When The Lights Go On Again

When the lights go on again all over the world
And the boys are home again all over the world
And rain or snow is all that may fall from the skies above
A kiss won’t mean “goodbye” but “Hello to love”

When the lights go on again all over the world
And the ships will sail again all over the world
Then we’ll have time for things like wedding rings and free hearts will sing
When the lights go on again all over the world

I was too short in my original post about Connie Willis’ new novel, Blackout.  I wish to make amends.  Blackout is an excellent piece of art by a master craftsperson.  I enjoyed reading it immensely and recommend it to readers of all stripes.  The fact that I have read all of her major works and am a major fan should in no way impugn my recommendation. 

Her novel Blackout primarily revolves around three protagonists, all time traveling historians, who have chosen Britain in 1940 as their area of research.  They all “land” pretty much according to plan, but life, the story, devolves from there.  One historian is researching the evacuation from Dunkirk.  Another is researching the evacuation of children from London because of the Blitz.  The third historian is researching the effects of the Blitz on ordinary citizens.

Choosing Britain’s “Finest Hour” for material could lead to a story that is both dark and foreboding, but that is not Ms. Willis’ writing style.  She has always been able to infuse her stories with humor and this one is no different.  Her humor is in no small part derived from everyday situation that she captures so well.  Imagine trying to get to Dover, which is only twenty miles away and every form of conveyance conveniently appears and then leaves, all while you are off searching for it elsewhere.  She perfected this madcap chase sequencing in her previous novel, Passages.  Willis also finds opportunity for humor in the mischief of London’s two worst truants, who are evacuated to the stuck-up Lady Caroline’s manor house.  The class counterpoint here is especially funny considering that Lady Caroline has hand picked her evacuated children, to get “only the nicest ones”.  Or, imagine London’s greatest Shakespearian actor cajoled into putting on the latest bit of popular fluff, just to raise his shelter’s moral, the horror, the horror.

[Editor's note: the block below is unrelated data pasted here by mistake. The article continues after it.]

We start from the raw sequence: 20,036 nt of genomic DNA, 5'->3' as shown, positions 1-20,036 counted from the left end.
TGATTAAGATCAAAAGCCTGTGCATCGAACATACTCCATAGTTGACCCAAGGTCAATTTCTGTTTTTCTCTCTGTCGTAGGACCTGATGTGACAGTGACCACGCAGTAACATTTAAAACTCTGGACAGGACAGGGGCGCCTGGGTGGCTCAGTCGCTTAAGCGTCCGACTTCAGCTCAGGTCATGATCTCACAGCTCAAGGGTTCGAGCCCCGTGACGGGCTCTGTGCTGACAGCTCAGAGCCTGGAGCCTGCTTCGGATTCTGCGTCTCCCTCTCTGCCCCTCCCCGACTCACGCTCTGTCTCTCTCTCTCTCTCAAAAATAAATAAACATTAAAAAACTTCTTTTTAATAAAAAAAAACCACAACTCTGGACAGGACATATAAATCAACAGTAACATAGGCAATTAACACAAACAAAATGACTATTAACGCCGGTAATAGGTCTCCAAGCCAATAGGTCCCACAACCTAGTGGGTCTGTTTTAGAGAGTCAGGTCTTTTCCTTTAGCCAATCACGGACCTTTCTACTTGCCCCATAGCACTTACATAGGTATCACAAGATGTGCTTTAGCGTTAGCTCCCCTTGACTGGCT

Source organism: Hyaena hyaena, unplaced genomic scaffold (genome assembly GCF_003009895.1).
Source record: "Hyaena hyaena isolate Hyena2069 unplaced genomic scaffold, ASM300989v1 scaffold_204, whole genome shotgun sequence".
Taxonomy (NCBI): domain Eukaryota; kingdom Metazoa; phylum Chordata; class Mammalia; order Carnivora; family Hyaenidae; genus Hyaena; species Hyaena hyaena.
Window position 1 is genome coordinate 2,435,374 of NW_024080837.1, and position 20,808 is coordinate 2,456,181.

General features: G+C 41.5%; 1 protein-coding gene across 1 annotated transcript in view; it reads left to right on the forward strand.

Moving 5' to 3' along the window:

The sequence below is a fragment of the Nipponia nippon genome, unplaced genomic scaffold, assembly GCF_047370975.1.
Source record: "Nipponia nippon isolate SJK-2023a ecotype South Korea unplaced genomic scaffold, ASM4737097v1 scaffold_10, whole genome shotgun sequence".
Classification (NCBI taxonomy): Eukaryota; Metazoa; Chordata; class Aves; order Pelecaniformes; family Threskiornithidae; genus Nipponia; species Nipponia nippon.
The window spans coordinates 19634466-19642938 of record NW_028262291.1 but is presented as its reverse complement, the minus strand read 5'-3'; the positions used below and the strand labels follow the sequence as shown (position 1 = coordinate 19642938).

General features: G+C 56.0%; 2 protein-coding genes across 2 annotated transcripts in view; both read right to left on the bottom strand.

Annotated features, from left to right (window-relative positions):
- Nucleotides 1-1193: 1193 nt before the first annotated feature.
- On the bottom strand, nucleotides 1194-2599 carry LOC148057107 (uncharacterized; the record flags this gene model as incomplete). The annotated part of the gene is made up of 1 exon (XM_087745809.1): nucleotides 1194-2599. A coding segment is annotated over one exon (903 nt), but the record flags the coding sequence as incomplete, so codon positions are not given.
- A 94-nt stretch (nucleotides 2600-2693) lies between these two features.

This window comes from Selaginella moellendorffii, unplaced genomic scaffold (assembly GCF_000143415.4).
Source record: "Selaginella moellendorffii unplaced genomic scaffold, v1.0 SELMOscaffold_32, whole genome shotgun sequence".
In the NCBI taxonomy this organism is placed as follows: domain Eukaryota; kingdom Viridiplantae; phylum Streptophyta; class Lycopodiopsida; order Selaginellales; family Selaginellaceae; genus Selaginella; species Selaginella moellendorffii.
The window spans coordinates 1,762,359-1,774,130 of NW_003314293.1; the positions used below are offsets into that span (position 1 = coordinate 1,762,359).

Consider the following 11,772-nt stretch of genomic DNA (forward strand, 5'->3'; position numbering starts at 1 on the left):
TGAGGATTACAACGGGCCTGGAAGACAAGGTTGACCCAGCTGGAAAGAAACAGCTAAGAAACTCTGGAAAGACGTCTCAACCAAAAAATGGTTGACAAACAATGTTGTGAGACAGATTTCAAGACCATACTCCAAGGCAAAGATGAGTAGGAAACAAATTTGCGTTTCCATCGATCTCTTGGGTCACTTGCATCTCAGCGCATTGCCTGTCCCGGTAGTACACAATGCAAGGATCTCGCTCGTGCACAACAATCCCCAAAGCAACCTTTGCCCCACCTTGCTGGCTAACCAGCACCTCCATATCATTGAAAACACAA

In her book and also in her interviews about it, Willis discusses the gulf that remains between her historians from the future and her 1940 contemporary characters, the contemps.  The historians know that Hitler won’t invade Britain, that the Battle of Britain will be won and that Germany will lose the war.  The contemps don’t know any of this.  The historians are doubly hobbled though; because they not only know what the contemps don’t they also know what they cannot even suspect.  At one point a frightened evacuated child asks after being teased by a bully, “Will the Germans sneak into this house tonight and kill me in my sleep?”  The historian can truthfully console this child with the answer no, all the while knowing that that same answer would be a lie to another child in Poland.

In interviews Ms. Willis describes her motivation for writing Blackout and its second half, All Clear, as rising out of the events of 9/11.  She describes herself as feeling very apocalyptic after that attack.  She felt under siege and saw parallels between World War II Britain and the United States post 9/11.  She had been working on a totally different story, a romantic comedy/road picture, modeled after the Crosby and Hope movies that involved Roswell and space aliens, but shelved it as being no longer appropriate.  She plans to pick this project up again after she finishes her Blackout/All Clear project.  We are now set to mark the ninth anniversary of September 11th.  The shock has faded, but also has this country’s sense of unity.  Part of that is attributable to Iraq, but time has also been a culprit.  In 1940, Britain was shocked by the multitude of German victories.  So much so that what was basically just a retreat after defeat became the “Miracle of Dunkirk”.  After 9/11 we also reveled in similar behavior.  In 1940 Britain had five more years of war ahead of it.  So far we have had nine.  We haven’t yet won the war begun on 9/11.  I will be interested to see how Connie Willis completes her project.

2 thoughts on “When The Lights Go On Again

  1. Completely off-topic.
    How about that Pujols!
    (Ashlan, Rey & Carl saw him in the minor leagues, and they said, “He stood out as a man among boys.”)

Leave a Reply